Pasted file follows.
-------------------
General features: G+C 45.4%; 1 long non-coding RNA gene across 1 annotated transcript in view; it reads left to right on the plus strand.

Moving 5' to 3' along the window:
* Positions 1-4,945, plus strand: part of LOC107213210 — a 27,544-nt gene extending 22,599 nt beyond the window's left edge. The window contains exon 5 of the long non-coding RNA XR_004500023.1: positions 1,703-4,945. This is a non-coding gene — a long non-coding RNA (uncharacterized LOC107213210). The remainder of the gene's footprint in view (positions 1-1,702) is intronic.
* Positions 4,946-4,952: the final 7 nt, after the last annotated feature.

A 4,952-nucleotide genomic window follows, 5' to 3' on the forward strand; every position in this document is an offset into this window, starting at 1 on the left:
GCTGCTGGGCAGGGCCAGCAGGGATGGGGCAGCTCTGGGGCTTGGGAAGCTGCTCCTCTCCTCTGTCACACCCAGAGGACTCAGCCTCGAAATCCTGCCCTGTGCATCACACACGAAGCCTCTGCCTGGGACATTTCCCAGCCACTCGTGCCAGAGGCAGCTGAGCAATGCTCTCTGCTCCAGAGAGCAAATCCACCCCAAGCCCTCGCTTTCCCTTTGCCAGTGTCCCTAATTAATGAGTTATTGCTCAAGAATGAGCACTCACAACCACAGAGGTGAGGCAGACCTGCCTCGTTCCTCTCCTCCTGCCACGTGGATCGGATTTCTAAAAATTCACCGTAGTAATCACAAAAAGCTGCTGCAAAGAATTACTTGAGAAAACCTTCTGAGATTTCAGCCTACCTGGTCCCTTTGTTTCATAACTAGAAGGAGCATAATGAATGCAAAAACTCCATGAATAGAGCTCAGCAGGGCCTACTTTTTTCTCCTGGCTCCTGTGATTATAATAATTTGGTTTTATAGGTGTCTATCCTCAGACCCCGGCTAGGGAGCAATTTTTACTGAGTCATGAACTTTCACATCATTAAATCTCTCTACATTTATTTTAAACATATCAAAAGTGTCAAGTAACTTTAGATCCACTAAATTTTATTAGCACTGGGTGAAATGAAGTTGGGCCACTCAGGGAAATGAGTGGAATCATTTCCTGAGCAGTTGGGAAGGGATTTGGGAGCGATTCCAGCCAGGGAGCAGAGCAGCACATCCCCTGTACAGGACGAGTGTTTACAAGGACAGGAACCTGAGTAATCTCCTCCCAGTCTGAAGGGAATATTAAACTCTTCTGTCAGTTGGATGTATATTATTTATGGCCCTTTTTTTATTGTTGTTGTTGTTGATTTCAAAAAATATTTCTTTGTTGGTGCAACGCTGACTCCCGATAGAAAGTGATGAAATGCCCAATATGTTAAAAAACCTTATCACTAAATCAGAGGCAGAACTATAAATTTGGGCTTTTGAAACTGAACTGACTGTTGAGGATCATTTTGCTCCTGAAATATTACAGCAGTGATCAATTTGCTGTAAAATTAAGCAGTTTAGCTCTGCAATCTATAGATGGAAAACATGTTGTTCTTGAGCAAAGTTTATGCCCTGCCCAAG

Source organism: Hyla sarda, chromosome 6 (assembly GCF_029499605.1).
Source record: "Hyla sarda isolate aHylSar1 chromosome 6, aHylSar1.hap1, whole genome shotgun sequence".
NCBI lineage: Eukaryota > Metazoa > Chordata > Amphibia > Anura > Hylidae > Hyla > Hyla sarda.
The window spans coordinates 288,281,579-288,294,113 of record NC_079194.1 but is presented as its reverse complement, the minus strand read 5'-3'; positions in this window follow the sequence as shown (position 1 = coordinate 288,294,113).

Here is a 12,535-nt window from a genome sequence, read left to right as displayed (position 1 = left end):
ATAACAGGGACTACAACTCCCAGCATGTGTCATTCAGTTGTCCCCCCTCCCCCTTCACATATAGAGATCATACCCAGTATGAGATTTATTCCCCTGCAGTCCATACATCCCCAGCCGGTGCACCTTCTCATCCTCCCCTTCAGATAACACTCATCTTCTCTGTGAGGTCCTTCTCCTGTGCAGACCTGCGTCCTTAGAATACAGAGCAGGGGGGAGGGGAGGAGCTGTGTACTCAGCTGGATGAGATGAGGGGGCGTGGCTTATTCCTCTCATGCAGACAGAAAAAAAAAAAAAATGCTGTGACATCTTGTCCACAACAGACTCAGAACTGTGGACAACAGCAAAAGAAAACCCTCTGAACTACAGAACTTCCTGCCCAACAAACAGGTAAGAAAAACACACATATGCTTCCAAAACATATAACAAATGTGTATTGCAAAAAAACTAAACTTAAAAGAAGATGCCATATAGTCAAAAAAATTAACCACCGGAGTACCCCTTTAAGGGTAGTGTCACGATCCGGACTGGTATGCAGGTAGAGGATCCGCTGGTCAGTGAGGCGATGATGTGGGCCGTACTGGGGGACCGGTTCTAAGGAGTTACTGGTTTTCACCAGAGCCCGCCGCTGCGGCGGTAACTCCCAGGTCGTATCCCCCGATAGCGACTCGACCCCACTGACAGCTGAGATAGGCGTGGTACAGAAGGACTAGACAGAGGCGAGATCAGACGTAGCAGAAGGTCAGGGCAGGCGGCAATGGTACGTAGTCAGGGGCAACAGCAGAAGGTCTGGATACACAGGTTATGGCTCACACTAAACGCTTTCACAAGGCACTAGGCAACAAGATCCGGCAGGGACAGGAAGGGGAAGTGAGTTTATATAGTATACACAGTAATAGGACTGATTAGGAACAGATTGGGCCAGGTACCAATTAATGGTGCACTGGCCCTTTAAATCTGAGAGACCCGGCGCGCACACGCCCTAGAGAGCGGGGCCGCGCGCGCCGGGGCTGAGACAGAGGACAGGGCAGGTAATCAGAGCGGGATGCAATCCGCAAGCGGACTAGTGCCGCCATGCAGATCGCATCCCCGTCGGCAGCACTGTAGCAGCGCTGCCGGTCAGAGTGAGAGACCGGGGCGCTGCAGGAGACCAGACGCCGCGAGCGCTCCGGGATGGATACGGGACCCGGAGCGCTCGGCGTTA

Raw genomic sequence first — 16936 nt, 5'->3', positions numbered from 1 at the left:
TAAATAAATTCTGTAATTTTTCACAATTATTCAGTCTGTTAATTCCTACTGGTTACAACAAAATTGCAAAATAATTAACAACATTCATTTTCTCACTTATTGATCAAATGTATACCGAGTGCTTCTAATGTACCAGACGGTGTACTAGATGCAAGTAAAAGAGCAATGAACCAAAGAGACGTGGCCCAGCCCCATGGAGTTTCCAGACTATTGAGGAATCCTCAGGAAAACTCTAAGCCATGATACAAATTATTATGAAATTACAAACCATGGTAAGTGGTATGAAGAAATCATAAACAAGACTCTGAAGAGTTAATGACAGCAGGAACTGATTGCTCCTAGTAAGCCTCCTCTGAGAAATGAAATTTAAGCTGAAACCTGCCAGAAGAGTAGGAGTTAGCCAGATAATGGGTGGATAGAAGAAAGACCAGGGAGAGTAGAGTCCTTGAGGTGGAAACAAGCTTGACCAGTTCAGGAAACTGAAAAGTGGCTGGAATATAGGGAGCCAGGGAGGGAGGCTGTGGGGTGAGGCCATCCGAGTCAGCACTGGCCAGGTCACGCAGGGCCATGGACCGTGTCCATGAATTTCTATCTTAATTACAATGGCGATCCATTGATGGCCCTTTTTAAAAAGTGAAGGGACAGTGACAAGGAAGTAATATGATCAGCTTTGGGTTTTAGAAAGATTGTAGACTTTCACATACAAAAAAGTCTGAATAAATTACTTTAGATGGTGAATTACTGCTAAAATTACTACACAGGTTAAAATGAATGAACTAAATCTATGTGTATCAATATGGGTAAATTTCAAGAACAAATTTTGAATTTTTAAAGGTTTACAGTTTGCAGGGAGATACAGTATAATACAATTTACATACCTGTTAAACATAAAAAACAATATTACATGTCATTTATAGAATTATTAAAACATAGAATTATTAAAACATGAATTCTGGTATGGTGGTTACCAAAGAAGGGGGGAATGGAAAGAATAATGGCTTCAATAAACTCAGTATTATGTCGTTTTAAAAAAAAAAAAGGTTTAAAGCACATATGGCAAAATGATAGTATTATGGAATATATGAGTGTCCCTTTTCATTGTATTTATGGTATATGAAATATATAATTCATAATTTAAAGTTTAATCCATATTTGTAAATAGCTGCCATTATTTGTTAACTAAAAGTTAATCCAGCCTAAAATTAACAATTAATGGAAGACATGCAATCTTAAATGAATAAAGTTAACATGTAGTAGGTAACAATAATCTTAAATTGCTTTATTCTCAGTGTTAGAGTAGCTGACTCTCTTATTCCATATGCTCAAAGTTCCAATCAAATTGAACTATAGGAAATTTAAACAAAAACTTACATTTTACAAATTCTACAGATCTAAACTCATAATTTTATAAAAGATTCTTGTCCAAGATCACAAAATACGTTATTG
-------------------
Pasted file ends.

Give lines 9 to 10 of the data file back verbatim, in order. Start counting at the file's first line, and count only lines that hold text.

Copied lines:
NCBI lineage: Eukaryota > Metazoa > Chordata > Amphibia > Anura > Hylidae > Hyla > Hyla sarda.
The window spans coordinates 288,281,579-288,294,113 of record NC_079194.1 but is presented as its reverse complement, the minus strand read 5'-3'; positions in this window follow the sequence as shown (position 1 = coordinate 288,294,113).